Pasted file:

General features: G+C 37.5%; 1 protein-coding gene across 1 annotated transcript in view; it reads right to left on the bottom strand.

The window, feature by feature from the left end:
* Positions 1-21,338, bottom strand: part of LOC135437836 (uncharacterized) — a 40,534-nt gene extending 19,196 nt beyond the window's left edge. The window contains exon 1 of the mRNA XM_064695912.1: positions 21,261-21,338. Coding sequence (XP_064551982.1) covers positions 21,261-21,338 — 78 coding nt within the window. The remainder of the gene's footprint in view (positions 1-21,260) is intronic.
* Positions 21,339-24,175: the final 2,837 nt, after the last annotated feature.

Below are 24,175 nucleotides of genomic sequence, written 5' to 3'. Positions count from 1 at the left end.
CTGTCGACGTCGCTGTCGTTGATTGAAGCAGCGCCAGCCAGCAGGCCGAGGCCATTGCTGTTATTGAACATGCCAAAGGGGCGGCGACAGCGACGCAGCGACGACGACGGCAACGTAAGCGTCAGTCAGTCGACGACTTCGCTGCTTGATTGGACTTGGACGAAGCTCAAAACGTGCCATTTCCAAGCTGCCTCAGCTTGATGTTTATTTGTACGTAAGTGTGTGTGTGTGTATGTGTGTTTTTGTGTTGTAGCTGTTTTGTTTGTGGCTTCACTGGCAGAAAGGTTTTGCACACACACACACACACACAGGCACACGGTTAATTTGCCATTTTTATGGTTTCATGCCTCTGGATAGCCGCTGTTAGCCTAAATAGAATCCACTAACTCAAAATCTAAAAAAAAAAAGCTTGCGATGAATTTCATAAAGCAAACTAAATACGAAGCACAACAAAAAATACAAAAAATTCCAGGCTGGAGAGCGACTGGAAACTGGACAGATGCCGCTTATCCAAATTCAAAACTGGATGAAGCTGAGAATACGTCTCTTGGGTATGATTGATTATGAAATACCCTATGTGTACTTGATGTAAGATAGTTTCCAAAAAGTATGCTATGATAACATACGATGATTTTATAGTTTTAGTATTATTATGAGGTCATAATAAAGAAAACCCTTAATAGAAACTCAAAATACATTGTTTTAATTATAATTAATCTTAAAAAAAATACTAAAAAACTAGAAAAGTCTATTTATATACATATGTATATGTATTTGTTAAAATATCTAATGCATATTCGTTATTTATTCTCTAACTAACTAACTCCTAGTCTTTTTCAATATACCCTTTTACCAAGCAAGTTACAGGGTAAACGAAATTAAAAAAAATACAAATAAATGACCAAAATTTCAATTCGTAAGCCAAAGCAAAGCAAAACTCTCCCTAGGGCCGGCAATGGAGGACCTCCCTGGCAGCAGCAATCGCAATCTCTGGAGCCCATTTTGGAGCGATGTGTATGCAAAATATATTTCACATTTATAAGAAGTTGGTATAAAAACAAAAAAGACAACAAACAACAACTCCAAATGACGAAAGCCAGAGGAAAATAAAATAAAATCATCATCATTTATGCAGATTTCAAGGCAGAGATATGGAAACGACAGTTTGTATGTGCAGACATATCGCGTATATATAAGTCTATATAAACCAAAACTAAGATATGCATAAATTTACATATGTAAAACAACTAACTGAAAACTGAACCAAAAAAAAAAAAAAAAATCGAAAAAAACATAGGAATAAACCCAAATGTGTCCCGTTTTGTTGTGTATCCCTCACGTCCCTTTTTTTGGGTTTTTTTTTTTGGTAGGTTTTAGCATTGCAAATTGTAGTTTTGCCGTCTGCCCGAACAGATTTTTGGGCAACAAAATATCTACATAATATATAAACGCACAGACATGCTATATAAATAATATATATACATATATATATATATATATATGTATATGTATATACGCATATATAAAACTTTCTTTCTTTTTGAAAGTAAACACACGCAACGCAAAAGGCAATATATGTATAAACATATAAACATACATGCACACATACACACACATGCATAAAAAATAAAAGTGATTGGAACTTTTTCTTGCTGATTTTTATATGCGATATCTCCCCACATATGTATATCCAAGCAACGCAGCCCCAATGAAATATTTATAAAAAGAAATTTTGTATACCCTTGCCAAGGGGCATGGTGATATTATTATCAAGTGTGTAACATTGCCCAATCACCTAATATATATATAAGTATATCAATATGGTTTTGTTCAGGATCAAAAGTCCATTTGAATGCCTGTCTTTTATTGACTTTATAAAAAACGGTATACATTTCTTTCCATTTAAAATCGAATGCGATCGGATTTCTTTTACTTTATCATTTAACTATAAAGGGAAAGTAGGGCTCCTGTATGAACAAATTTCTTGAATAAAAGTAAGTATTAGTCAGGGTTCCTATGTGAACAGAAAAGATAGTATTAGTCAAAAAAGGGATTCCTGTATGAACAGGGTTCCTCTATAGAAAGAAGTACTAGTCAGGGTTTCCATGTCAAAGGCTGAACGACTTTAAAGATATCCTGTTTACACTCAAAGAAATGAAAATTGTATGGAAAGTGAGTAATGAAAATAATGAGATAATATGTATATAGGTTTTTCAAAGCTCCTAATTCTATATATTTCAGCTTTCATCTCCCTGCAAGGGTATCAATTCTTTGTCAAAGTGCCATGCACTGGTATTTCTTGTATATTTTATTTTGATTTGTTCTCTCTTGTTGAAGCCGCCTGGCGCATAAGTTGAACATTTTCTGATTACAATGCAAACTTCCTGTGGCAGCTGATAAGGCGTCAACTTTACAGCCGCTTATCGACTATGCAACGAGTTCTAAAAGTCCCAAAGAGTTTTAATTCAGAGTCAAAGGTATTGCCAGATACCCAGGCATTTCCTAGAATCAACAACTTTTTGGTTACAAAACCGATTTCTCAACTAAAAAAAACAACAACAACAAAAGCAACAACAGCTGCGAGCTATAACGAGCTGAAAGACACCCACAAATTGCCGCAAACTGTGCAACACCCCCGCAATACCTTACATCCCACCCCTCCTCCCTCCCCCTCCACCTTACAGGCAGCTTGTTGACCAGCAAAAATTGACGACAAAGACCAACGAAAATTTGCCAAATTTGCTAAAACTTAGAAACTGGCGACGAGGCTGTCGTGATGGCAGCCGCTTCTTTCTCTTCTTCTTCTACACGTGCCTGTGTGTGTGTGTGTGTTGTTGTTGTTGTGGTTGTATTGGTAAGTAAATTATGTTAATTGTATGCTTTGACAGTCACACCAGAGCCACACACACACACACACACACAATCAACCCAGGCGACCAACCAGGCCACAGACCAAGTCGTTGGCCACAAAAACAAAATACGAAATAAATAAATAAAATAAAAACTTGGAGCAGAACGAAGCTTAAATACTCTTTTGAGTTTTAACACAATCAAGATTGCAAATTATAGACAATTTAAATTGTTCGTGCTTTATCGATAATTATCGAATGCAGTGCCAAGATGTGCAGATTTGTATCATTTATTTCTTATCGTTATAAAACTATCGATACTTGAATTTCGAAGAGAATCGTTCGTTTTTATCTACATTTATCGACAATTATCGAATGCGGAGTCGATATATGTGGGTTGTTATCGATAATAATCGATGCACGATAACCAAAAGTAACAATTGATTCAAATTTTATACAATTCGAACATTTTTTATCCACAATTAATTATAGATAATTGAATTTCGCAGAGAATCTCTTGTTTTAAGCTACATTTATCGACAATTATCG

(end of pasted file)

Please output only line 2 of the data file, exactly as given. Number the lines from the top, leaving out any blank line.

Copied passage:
The window, feature by feature from the left end: